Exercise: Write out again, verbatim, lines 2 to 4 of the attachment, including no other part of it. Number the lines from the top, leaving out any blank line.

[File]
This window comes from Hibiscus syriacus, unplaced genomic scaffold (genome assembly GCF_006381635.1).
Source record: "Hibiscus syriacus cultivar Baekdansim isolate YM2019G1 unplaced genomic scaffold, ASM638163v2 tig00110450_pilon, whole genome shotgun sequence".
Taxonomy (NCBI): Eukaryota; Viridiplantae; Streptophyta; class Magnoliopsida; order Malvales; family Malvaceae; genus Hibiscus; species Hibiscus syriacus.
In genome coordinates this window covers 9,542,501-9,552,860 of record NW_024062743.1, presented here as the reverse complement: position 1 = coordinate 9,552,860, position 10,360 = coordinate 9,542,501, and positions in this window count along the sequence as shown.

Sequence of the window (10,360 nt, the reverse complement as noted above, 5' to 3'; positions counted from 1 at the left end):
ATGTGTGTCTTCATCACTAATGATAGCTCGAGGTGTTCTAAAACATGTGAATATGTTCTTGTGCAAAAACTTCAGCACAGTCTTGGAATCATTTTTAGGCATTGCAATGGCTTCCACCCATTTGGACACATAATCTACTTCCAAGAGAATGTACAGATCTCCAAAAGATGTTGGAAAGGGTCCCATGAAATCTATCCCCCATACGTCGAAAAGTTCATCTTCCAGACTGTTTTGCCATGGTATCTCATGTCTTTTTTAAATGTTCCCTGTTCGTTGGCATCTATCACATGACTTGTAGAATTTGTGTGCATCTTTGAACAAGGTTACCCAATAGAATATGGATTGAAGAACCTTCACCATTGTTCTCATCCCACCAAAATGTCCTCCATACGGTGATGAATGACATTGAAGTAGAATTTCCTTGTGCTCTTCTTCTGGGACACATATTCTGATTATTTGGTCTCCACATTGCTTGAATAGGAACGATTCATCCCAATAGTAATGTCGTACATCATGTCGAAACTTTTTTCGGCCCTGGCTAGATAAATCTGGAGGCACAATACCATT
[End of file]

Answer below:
Source record: "Hibiscus syriacus cultivar Baekdansim isolate YM2019G1 unplaced genomic scaffold, ASM638163v2 tig00110450_pilon, whole genome shotgun sequence".
Taxonomy (NCBI): Eukaryota; Viridiplantae; Streptophyta; class Magnoliopsida; order Malvales; family Malvaceae; genus Hibiscus; species Hibiscus syriacus.
In genome coordinates this window covers 9,542,501-9,552,860 of record NW_024062743.1, presented here as the reverse complement: position 1 = coordinate 9,552,860, position 10,360 = coordinate 9,542,501, and positions in this window count along the sequence as shown.